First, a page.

A small section of the public that reads the papers, listens to PBS, and watches Meet the Press and Face the nation, gets to know the issues and what the candidates stand for. The majority forms their impressions from TV commercials and newspaper headlines, and is generally swayed by those that say the sweetest things about themselves and the most horrible things about their opponents. A significant fraction of the population is more thrilled by foot­ball and video movies than by political ideologies.

      And so at last the momentous day arrives. This is a feast day for TV com­mentators, experts who play on a large touch screen to show which states are blue (Democratic) and which are red  (Republican). It used to be that competing networks based on their statistical programs announced at the earliest who, according to their calculations, has won even before the polling booths closed in California.

      Then the decisive moment arrives. The results are announced. One of the candidates concedes, in the presence of his tearful supporters, victory to the opponent. This is the price one pays for this democratic system: Every four years 50 +/- % of the people have to shed tears on this November day when the next Presi­dent of the United States is announced to the world at large.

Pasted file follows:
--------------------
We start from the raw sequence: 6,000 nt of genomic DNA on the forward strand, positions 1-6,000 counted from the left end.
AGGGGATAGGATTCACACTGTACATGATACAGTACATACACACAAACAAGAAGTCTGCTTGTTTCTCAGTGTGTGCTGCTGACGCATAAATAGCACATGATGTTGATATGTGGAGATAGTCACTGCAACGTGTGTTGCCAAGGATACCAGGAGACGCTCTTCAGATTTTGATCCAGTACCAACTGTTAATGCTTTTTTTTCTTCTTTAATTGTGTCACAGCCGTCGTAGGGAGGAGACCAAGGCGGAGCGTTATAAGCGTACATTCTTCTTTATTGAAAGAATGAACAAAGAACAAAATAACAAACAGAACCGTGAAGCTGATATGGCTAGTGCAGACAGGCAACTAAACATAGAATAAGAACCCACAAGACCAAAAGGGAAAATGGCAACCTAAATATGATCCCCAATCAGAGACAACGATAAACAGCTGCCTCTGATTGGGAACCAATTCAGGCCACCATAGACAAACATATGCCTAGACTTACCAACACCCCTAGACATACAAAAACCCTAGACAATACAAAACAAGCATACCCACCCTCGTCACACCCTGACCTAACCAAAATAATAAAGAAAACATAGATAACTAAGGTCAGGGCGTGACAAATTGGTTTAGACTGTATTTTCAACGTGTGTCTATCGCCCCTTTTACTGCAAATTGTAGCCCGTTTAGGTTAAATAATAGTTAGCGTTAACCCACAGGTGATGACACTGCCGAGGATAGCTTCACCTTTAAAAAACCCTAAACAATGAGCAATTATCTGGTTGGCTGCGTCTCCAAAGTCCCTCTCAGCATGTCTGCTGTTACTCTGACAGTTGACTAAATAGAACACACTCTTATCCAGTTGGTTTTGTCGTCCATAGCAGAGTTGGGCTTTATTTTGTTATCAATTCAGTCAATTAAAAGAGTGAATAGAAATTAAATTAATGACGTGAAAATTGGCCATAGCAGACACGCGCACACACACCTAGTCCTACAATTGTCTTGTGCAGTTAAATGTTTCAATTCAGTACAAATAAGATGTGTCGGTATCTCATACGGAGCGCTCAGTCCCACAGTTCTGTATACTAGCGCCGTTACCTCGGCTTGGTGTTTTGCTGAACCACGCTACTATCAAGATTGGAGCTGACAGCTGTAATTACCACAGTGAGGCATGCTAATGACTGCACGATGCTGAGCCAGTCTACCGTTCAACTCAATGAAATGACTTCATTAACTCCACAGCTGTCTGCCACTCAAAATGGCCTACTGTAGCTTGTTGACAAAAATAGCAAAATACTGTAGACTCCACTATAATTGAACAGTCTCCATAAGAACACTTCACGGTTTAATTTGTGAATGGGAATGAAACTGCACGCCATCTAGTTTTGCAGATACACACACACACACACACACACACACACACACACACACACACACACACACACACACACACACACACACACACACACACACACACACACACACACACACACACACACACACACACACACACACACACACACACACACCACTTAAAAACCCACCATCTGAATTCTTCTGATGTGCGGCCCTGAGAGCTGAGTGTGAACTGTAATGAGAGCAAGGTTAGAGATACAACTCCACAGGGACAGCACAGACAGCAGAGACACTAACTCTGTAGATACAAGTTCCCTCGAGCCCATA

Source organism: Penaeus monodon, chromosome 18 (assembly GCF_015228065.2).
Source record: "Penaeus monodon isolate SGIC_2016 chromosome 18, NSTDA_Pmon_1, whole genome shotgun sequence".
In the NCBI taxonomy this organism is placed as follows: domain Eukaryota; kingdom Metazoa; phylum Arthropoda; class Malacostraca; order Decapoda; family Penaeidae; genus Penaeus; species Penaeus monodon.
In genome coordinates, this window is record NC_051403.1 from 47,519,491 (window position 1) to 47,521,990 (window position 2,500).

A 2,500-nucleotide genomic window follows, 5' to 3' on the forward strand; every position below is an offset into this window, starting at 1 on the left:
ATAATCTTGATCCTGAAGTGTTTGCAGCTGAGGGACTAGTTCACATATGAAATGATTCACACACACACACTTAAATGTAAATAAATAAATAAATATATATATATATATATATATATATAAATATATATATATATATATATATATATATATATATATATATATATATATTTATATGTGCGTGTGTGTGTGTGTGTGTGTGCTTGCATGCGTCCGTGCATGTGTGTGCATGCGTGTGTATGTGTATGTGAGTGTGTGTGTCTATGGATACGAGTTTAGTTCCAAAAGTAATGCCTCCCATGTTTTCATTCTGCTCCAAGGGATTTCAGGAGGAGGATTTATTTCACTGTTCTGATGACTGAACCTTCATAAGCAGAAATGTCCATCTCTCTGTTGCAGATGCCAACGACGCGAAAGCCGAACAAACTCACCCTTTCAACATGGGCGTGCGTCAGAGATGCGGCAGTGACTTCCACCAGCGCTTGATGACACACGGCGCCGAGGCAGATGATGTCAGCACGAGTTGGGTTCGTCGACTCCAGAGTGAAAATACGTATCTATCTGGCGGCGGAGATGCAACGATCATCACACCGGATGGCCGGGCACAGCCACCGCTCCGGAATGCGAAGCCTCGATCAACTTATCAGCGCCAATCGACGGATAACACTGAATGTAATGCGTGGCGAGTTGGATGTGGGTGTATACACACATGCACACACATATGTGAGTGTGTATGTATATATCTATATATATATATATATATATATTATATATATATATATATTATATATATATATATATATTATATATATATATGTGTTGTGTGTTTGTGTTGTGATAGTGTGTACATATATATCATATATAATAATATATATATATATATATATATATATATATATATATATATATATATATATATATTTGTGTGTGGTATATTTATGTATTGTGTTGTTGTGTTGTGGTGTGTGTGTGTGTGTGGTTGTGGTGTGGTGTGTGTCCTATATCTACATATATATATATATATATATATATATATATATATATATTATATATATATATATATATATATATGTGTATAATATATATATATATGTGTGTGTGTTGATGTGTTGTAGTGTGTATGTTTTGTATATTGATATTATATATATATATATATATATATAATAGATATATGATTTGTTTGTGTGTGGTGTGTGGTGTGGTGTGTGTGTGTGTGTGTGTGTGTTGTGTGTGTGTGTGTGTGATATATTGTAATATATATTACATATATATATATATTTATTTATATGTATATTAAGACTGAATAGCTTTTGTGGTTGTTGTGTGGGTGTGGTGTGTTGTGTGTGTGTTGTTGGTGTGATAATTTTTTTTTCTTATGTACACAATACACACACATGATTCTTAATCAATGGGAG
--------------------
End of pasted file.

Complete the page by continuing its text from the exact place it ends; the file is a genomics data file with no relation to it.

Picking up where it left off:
All this is part of the sounds and scenes of democracy in action.  There is much one can criticize here, there is much to be improved in the unfolding of the spectacle. But we should not lose sight of the fact that one way or another, every willing citizen of the land is drawn into the process. Teachers and truck drivers, artists and scientists, doctors and plumbers, one and all are touched by the din and dance of the democratic drama.

The most moving and significant occur­rence in all of this is that climactic moment when one of the candidates con­gratulates the other. This is civilized government at its best: The reins of govern­ment go from hand to hand, not through bloody battles or conniving conspiracy, not by sabotage and subterfuge, or by taking the head of state prisoner, but in full view of the public and in accordance with what the ballot box dictates.

So it was that Donald Trump was declared President-Elect, i.e. the next President of the United States early this morning (November 9, 2016). At least some credit or blame for his success must be given to forces that created, rightly or wrongly, fear  and job-insecurity in the hearts of vast numbers of simple Americans.  While millions rejoice in his victory there are also millions in the country today who are saddened and dejected by the defeat of a patriotic, intelligent, and immensely qualified candidate who could have become the first woman president of the United States. That is a great disappointment indeed.

My own feeling is that the next four years may not turn out to be as terrible as some fear, nor perhaps as glorious as some others are hoping for. All we can do is to join the vast majority in praying for the well-being and well-fare of the country.

November 9, 2016